Public Policy

John has long been active in public policy, co-founding the Institute for Fiscal Studies and working closely with Conservative Treasury Ministers and Shadow Ministers, and with key economic Think Tanks. He served for over 30 years on the Taxation and Economic Committee of the Institute of Directors, and the Taxation and Technical Committee of the Association of Corporate Treasurers.

An active advocate of free-market capitalism, his career working in his specialist capacity with merchant bankers and other professionals made him only too aware that many in the financial world worked to maximise their own benefits rather than giving best advice to the clients. Ethics apart, he feared that these activities would damage public support for free markets. He attacked these practices very discreetly but in one outrageous case more openly.

John takes a major interest in the future of the economic system post Covid-19. Will we revert to free markets, or will the politicians and bureaucrats, having temporarily increased their own power, succeed in taking over and ruining everything? He began a major study “Reforming Capitalism to Save It” intending, based on experience, to concentrate on this aspect. As work progressed, it soon became clear that this interacts with two other long-standing and related interests – Regulation and Innovation. We now have excessive regulation for two reasons. One is “the unholy alliance between Regulators and Compliance Officers” determined to keep their jobs and expand their empires in expanding its influence, as explained long ago by Parkinson. The other is established incumbent companies, fearing the threat of disruptive innovation, also favour regulation which impacts more heavily on small early stage businesses than large ones. Both Regulation and the large companies lobby seriously to limit Innovation for future prosperity.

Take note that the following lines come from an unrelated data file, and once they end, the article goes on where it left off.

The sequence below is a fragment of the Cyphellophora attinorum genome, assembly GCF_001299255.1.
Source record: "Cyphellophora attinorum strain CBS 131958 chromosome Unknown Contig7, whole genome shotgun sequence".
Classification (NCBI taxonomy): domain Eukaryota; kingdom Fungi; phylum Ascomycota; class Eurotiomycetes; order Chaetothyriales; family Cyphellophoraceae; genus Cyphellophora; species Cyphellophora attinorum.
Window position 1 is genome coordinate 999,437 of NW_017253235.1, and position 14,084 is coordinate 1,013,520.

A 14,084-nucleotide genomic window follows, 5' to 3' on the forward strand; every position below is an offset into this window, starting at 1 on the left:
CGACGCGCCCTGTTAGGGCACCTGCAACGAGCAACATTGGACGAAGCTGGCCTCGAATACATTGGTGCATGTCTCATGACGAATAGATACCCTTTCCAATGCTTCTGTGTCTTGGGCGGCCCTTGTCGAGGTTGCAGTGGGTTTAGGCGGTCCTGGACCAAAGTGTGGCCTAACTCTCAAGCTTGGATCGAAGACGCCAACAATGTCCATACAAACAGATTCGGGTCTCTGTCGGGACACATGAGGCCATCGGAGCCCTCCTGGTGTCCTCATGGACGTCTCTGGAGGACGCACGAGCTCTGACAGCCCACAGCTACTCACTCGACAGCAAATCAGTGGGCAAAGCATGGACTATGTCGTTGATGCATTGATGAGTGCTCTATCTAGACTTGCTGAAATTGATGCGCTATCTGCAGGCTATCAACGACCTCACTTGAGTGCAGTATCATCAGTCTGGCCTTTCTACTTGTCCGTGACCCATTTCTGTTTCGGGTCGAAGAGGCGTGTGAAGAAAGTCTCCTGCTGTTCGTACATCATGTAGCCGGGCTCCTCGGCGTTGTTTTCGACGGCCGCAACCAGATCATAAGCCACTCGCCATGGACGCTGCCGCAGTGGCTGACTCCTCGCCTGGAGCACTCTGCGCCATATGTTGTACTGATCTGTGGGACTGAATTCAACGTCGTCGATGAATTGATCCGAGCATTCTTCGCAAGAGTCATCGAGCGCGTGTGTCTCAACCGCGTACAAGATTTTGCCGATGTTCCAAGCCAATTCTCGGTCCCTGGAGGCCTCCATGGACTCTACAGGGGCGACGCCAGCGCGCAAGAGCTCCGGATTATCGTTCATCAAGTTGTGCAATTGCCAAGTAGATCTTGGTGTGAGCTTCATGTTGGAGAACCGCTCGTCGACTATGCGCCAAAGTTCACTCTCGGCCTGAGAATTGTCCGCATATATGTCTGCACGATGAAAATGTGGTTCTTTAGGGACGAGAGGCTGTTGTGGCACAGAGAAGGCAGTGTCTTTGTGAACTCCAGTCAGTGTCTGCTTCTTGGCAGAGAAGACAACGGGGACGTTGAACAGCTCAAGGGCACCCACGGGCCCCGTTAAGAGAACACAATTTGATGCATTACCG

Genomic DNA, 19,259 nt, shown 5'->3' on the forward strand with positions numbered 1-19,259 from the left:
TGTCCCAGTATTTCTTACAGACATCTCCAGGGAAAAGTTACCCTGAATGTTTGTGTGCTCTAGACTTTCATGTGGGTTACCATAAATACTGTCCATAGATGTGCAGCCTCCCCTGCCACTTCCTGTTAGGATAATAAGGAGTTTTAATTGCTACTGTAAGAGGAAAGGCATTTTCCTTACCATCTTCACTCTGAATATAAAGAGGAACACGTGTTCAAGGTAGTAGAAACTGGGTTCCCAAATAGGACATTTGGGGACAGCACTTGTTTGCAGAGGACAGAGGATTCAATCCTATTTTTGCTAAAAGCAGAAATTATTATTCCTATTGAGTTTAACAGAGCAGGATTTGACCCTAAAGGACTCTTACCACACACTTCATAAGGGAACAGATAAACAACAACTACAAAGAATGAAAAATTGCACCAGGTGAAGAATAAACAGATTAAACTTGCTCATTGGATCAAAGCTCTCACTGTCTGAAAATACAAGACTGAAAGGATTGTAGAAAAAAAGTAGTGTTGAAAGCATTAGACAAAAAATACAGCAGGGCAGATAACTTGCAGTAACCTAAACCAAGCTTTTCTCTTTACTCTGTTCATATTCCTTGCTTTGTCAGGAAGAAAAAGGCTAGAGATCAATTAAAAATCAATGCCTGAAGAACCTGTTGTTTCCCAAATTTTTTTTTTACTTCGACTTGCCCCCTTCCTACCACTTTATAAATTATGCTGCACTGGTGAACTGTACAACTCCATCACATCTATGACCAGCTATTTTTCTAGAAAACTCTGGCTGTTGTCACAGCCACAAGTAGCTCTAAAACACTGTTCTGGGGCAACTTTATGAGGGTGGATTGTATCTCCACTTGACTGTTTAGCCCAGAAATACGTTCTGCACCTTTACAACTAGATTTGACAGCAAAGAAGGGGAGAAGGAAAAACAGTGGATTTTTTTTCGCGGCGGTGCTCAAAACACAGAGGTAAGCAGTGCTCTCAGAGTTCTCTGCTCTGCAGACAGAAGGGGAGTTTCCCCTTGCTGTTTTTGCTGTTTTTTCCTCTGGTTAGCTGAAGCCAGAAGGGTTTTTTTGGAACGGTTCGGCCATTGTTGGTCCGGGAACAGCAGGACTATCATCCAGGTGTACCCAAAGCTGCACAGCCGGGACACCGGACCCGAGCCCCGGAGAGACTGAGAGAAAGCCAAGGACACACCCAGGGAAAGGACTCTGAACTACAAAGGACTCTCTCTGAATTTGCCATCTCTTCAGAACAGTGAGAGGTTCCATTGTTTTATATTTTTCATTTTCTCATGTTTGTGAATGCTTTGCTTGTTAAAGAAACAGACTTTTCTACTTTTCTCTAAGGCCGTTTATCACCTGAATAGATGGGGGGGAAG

John has long been concerned with the possible effects of Brexit. He voted, but did not campaign for, “Remain” after long discussions and arguments with people from both sides.

Looking back, the EU could have developed in two different directions. One would be to move towards a proper Federal constitution with provision for “States Rights”, preferably on the Swiss or Canadian model. John’s travels suggested there are small, but growing, influential groups in several countries who would welcome a move in this direction. If the UK had `remained’ after a close vote, we could have become the focus of such a group.

Brussels wants a centralised system run by unelected bureaucrats and enjoying the support of Civil Law (imposed to protect the State against the) Citizen while Common Law developed after Magna Carta, to protect the Citizen against the State.

The outcome will undoubtedly be bad for trade but there are other issues. Will we take the opportunity to free ourselves from excessive regulation?


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